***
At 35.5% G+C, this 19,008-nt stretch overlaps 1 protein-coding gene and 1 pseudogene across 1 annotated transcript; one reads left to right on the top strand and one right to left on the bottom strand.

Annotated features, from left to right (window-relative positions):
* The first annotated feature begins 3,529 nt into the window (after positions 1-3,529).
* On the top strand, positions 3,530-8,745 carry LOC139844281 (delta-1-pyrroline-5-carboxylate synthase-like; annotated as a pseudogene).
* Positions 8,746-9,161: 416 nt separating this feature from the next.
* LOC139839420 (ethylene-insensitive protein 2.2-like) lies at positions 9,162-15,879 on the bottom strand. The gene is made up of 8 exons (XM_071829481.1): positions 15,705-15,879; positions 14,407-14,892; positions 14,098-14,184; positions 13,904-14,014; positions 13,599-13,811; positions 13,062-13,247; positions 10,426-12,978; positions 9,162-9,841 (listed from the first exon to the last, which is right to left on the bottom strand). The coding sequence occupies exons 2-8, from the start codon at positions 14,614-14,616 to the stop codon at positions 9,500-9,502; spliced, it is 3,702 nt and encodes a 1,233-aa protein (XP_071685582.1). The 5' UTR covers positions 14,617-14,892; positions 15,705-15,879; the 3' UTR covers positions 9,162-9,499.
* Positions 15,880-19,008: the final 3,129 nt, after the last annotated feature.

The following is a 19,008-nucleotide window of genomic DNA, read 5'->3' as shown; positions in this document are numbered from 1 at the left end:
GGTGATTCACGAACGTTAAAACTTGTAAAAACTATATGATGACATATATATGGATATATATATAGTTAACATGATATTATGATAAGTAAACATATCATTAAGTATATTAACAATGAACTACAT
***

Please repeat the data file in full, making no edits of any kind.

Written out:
At 35.5% G+C, this 19,008-nt stretch overlaps 1 protein-coding gene and 1 pseudogene across 1 annotated transcript; one reads left to right on the top strand and one right to left on the bottom strand.

Annotated features, from left to right (window-relative positions):
* The first annotated feature begins 3,529 nt into the window (after positions 1-3,529).
* On the top strand, positions 3,530-8,745 carry LOC139844281 (delta-1-pyrroline-5-carboxylate synthase-like; annotated as a pseudogene).
* Positions 8,746-9,161: 416 nt separating this feature from the next.
* LOC139839420 (ethylene-insensitive protein 2.2-like) lies at positions 9,162-15,879 on the bottom strand. The gene is made up of 8 exons (XM_071829481.1): positions 15,705-15,879; positions 14,407-14,892; positions 14,098-14,184; positions 13,904-14,014; positions 13,599-13,811; positions 13,062-13,247; positions 10,426-12,978; positions 9,162-9,841 (listed from the first exon to the last, which is right to left on the bottom strand). The coding sequence occupies exons 2-8, from the start codon at positions 14,614-14,616 to the stop codon at positions 9,500-9,502; spliced, it is 3,702 nt and encodes a 1,233-aa protein (XP_071685582.1). The 5' UTR covers positions 14,617-14,892; positions 15,705-15,879; the 3' UTR covers positions 9,162-9,499.
* Positions 15,880-19,008: the final 3,129 nt, after the last annotated feature.

The following is a 19,008-nucleotide window of genomic DNA, read 5'->3' as shown; positions in this document are numbered from 1 at the left end:
GGTGATTCACGAACGTTAAAACTTGTAAAAACTATATGATGACATATATATGGATATATATATAGTTAACATGATATTATGATAAGTAAACATATCATTAAGTATATTAACAATGAACTACAT